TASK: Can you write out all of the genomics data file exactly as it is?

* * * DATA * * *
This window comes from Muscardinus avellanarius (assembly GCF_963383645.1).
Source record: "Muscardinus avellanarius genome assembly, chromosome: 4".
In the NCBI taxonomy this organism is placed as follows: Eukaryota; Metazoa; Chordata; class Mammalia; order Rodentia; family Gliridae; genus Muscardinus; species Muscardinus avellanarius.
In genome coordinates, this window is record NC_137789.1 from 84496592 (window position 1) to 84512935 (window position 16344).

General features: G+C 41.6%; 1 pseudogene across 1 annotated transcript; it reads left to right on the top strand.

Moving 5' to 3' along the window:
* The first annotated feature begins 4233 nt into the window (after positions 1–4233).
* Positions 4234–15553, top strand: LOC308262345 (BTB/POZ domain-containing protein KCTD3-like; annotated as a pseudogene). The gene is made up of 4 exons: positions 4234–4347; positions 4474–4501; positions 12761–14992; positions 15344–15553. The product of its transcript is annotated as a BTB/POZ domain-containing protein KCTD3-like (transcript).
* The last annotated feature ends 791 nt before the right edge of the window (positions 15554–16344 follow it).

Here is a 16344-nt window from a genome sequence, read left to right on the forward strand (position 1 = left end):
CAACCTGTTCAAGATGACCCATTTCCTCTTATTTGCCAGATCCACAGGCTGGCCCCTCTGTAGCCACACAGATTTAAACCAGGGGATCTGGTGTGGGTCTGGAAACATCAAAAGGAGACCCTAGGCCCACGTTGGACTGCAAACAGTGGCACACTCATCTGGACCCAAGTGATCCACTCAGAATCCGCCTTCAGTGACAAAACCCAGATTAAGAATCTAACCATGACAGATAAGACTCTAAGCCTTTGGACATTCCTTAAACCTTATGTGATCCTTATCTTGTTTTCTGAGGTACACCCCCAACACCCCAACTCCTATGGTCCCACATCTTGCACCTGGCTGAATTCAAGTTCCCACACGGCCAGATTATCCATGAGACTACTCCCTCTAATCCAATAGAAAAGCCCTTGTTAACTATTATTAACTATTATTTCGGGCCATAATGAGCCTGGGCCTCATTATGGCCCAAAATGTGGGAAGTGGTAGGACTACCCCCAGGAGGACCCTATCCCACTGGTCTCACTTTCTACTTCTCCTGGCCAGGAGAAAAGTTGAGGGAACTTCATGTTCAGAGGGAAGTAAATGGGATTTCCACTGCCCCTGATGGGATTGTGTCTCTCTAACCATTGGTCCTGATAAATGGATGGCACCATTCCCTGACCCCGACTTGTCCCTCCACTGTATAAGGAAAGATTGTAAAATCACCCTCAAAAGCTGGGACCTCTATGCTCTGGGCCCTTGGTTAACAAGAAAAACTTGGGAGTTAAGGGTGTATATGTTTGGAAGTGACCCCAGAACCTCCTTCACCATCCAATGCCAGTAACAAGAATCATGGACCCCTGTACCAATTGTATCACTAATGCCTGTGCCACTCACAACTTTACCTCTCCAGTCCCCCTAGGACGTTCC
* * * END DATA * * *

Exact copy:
This window comes from Muscardinus avellanarius (assembly GCF_963383645.1).
Source record: "Muscardinus avellanarius genome assembly, chromosome: 4".
In the NCBI taxonomy this organism is placed as follows: Eukaryota; Metazoa; Chordata; class Mammalia; order Rodentia; family Gliridae; genus Muscardinus; species Muscardinus avellanarius.
In genome coordinates, this window is record NC_137789.1 from 84496592 (window position 1) to 84512935 (window position 16344).

General features: G+C 41.6%; 1 pseudogene across 1 annotated transcript; it reads left to right on the top strand.

Moving 5' to 3' along the window:
* The first annotated feature begins 4233 nt into the window (after positions 1–4233).
* Positions 4234–15553, top strand: LOC308262345 (BTB/POZ domain-containing protein KCTD3-like; annotated as a pseudogene). The gene is made up of 4 exons: positions 4234–4347; positions 4474–4501; positions 12761–14992; positions 15344–15553. The product of its transcript is annotated as a BTB/POZ domain-containing protein KCTD3-like (transcript).
* The last annotated feature ends 791 nt before the right edge of the window (positions 15554–16344 follow it).

Here is a 16344-nt window from a genome sequence, read left to right on the forward strand (position 1 = left end):
CAACCTGTTCAAGATGACCCATTTCCTCTTATTTGCCAGATCCACAGGCTGGCCCCTCTGTAGCCACACAGATTTAAACCAGGGGATCTGGTGTGGGTCTGGAAACATCAAAAGGAGACCCTAGGCCCACGTTGGACTGCAAACAGTGGCACACTCATCTGGACCCAAGTGATCCACTCAGAATCCGCCTTCAGTGACAAAACCCAGATTAAGAATCTAACCATGACAGATAAGACTCTAAGCCTTTGGACATTCCTTAAACCTTATGTGATCCTTATCTTGTTTTCTGAGGTACACCCCCAACACCCCAACTCCTATGGTCCCACATCTTGCACCTGGCTGAATTCAAGTTCCCACACGGCCAGATTATCCATGAGACTACTCCCTCTAATCCAATAGAAAAGCCCTTGTTAACTATTATTAACTATTATTTCGGGCCATAATGAGCCTGGGCCTCATTATGGCCCAAAATGTGGGAAGTGGTAGGACTACCCCCAGGAGGACCCTATCCCACTGGTCTCACTTTCTACTTCTCCTGGCCAGGAGAAAAGTTGAGGGAACTTCATGTTCAGAGGGAAGTAAATGGGATTTCCACTGCCCCTGATGGGATTGTGTCTCTCTAACCATTGGTCCTGATAAATGGATGGCACCATTCCCTGACCCCGACTTGTCCCTCCACTGTATAAGGAAAGATTGTAAAATCACCCTCAAAAGCTGGGACCTCTATGCTCTGGGCCCTTGGTTAACAAGAAAAACTTGGGAGTTAAGGGTGTATATGTTTGGAAGTGACCCCAGAACCTCCTTCACCATCCAATGCCAGTAACAAGAATCATGGACCCCTGTACCAATTGTATCACTAATGCCTGTGCCACTCACAACTTTACCTCTCCAGTCCCCCTAGGACGTTCC